The truth has become buried in a quagmire of junk science and as a result, the underlying principles of this country, truth, justice and liberty for all, have been lost. Much more than John F. Kennedy died in November 1963; in many ways our nation died with him.
It has been fifty years and I keep waiting for the next Kennedy. But then I realize it is for future generations to find their own Kennedy, the person who will excite them enough to enter public service.
In becoming obsessed with the Kennedys, we not only followed their fashion and lifestyle, we learned about government and politics.
Of course, I have no idea what I'm talking about. Like everyone else, I'm reduced to sifting through the wreckage, trying to make sense of it.
Doctor Who is turning 50, this week, just in time for the adventuring Time Lord to save JFK while glibly reversing the polarity of the neutron flow.
The confluence of the the anniversary of President Lincoln's Gettysburg Address and the 50th anniversary of President John F. Kennedy's assassination ...
Lee Harvey Oswald buys his rifle through the NRA's American Rifleman magazine. Fifty years later, the magazine marks the anniversary by offering a "Historic NRA Exclusive Offer" hawking silver JFK half dollars issued after his assassination.
When we think of JFK, most of us are compelled to think of the possible, to expect the best of ourselves. This is the American spirit that Kennedy both promoted and embodied. This was JFK's vision and intended legacy. It should continue to be ours.
It was after lunch, and, if I were to guess, my second-grade class was doing phonics exercises when our principal, Sister Mary Vaughan, announced over the P.A. system that President Kennedy had been shot, and would we all please stop our work and pray for him?
President Kennedy was not assassinated for being anti-Fed. I don't know how much more clearly that can be said. His death on November 22nd, 1963 was a sad tragedy, but it had nothing to do with any stupid and baseless Executive Order silver certificate conspiracy.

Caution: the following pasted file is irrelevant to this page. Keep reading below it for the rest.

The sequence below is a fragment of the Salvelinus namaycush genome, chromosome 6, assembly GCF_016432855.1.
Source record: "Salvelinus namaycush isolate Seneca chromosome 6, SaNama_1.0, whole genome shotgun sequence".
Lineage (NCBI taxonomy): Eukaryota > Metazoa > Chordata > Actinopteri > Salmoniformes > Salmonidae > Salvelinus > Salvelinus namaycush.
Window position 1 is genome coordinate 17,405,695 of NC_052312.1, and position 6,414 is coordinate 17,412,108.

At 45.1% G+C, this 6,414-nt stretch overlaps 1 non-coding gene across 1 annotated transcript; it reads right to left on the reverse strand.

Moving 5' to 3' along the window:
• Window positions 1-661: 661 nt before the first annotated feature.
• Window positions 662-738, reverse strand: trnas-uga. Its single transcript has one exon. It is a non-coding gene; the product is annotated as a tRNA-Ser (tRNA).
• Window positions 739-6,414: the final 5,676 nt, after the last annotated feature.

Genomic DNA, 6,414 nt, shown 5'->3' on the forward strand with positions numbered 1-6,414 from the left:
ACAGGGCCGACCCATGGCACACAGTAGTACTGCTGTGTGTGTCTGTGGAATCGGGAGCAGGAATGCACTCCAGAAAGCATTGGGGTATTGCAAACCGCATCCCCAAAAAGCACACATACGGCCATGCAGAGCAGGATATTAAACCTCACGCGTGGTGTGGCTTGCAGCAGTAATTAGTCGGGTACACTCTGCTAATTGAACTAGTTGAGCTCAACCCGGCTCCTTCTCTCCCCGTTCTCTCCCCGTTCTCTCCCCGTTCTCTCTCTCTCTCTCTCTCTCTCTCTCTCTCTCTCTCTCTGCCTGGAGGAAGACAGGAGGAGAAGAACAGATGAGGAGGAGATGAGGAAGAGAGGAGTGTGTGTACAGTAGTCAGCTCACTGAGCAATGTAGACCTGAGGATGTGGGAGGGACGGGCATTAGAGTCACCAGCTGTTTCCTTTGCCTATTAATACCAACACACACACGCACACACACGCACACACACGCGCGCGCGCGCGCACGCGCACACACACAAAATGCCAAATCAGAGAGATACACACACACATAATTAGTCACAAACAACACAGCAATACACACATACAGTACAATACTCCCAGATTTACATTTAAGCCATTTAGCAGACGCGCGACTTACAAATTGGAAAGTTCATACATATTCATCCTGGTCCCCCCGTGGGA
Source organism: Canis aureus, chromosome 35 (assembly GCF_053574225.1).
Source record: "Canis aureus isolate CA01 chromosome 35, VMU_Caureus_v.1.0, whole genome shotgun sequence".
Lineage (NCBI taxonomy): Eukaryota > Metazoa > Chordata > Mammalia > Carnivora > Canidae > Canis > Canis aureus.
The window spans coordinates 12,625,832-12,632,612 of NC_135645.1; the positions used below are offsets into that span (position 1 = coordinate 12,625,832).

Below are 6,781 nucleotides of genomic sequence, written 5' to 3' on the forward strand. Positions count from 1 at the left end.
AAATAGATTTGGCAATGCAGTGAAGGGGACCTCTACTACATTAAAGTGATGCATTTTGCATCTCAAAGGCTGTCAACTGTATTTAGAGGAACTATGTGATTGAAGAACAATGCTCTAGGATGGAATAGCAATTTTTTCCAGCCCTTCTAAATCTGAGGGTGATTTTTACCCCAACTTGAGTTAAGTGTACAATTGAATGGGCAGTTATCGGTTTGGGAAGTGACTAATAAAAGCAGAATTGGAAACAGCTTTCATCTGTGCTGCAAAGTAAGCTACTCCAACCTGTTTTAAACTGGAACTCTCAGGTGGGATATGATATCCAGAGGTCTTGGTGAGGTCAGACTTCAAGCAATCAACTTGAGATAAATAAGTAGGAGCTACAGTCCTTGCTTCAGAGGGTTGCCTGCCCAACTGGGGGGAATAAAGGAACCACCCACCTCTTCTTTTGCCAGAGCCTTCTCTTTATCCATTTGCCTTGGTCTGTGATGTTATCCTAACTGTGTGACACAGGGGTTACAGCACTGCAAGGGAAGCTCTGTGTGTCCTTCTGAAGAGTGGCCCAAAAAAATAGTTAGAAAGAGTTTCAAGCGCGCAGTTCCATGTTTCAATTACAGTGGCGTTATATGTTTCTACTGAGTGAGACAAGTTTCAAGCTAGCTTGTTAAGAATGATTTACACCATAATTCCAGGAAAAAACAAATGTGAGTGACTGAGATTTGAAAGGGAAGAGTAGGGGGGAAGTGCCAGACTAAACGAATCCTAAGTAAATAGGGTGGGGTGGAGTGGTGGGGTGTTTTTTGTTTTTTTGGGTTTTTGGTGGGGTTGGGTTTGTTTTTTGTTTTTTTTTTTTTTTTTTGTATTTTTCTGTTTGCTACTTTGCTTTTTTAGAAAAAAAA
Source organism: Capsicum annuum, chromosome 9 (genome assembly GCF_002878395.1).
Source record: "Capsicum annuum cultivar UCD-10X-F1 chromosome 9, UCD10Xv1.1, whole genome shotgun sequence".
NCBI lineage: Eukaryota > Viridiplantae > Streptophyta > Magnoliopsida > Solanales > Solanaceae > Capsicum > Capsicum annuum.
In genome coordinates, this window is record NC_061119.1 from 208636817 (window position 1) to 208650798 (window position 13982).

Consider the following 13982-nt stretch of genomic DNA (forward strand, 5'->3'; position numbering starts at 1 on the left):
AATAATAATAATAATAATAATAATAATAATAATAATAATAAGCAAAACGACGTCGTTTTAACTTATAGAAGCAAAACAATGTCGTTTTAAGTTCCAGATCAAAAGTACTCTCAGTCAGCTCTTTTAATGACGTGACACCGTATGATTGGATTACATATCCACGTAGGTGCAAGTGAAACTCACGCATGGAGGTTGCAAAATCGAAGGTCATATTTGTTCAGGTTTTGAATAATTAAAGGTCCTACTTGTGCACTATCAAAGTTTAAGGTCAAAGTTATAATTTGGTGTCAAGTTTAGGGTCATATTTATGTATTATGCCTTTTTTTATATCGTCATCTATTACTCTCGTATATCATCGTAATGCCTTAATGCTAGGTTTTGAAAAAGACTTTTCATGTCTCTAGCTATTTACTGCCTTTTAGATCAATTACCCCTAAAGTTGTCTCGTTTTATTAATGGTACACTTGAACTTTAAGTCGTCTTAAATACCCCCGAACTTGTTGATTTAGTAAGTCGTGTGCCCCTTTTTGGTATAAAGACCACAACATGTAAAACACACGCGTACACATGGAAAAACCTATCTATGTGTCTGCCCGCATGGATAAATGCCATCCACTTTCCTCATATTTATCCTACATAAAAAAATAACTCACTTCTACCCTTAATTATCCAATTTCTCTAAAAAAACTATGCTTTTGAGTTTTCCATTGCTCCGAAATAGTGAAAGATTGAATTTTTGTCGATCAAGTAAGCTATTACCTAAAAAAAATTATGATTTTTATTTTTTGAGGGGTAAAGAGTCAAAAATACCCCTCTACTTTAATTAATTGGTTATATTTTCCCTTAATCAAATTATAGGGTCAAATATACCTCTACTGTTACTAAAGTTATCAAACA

A half-century later, pessimism has replaced optimism for many of today's college students, recent grads and the many of that generation who cannot afford college. As globalization and technological innovation intensify competition, those who can't bear the cost of college wonder what their future holds.
We made Years of Lightning, Day of Drums so the world might see and remember what we knew in those days. And now the larger reward is that the film survives so this and future generations may hear the soaring voice and view the vibrant likeness of the man who offered such singular inspiration half a century ago.
John Kennedy was not a simple man, nor was much about him simple. While he evoked hatred in some, he spelled promise for many, and hope that our democracy would include justice for the poor as well. And yes too, he had charisma, which is not all bad by any means.
I remember a grey October day in Harlem in 1960, when JFK, accompanied by Jackie, and introduced by Adam Clayton Powell, Jr., spoke before a sizable black crowd, eloquently condemned racial inequality.
One of the reasons why the Kennedy assassination continues to affect millions of people the way it does, even fifty years later, is the sense that we are still fighting the same battle today.
JFK's orchestration of the attempted overthrow of a foreign regime -- Fidel Castro's in Cuba -- is usually treated in American history as a one-off disaster from which JFK's presidency later recovered.